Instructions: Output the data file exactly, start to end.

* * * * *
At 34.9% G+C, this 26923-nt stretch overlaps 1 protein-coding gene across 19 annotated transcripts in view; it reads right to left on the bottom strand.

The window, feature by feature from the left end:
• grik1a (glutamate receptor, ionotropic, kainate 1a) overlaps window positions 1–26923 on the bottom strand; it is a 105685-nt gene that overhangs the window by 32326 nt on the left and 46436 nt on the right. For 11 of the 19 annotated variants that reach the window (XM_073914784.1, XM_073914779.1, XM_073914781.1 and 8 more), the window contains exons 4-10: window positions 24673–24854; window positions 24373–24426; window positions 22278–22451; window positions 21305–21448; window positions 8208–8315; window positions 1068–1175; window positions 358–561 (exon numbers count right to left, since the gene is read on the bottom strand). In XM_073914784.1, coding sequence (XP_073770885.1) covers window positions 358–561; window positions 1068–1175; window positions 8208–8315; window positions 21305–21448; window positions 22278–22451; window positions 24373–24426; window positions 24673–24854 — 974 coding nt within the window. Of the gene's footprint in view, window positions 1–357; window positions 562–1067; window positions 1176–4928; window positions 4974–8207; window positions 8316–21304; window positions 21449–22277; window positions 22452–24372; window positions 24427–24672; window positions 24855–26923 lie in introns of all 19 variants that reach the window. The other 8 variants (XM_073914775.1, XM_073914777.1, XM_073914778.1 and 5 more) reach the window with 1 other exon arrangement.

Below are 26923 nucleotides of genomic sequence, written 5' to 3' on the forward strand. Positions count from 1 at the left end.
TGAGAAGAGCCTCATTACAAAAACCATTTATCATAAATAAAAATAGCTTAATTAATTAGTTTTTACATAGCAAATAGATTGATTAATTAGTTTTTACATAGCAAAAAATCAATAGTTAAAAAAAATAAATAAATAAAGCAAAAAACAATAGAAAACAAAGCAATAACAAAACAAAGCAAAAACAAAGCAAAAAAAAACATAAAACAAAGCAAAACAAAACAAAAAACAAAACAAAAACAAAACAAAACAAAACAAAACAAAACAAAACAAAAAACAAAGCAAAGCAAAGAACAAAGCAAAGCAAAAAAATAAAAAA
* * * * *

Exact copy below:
At 34.9% G+C, this 26923-nt stretch overlaps 1 protein-coding gene across 19 annotated transcripts in view; it reads right to left on the bottom strand.

The window, feature by feature from the left end:
• grik1a (glutamate receptor, ionotropic, kainate 1a) overlaps window positions 1–26923 on the bottom strand; it is a 105685-nt gene that overhangs the window by 32326 nt on the left and 46436 nt on the right. For 11 of the 19 annotated variants that reach the window (XM_073914784.1, XM_073914779.1, XM_073914781.1 and 8 more), the window contains exons 4-10: window positions 24673–24854; window positions 24373–24426; window positions 22278–22451; window positions 21305–21448; window positions 8208–8315; window positions 1068–1175; window positions 358–561 (exon numbers count right to left, since the gene is read on the bottom strand). In XM_073914784.1, coding sequence (XP_073770885.1) covers window positions 358–561; window positions 1068–1175; window positions 8208–8315; window positions 21305–21448; window positions 22278–22451; window positions 24373–24426; window positions 24673–24854 — 974 coding nt within the window. Of the gene's footprint in view, window positions 1–357; window positions 562–1067; window positions 1176–4928; window positions 4974–8207; window positions 8316–21304; window positions 21449–22277; window positions 22452–24372; window positions 24427–24672; window positions 24855–26923 lie in introns of all 19 variants that reach the window. The other 8 variants (XM_073914775.1, XM_073914777.1, XM_073914778.1 and 5 more) reach the window with 1 other exon arrangement.

Below are 26923 nucleotides of genomic sequence, written 5' to 3' on the forward strand. Positions count from 1 at the left end.
TGAGAAGAGCCTCATTACAAAAACCATTTATCATAAATAAAAATAGCTTAATTAATTAGTTTTTACATAGCAAATAGATTGATTAATTAGTTTTTACATAGCAAAAAATCAATAGTTAAAAAAAATAAATAAATAAAGCAAAAAACAATAGAAAACAAAGCAATAACAAAACAAAGCAAAAACAAAGCAAAAAAAAACATAAAACAAAGCAAAACAAAACAAAAAACAAAACAAAAACAAAACAAAACAAAACAAAACAAAACAAAACAAAAAACAAAGCAAAGCAAAGAACAAAGCAAAGCAAAAAAATAAAAAA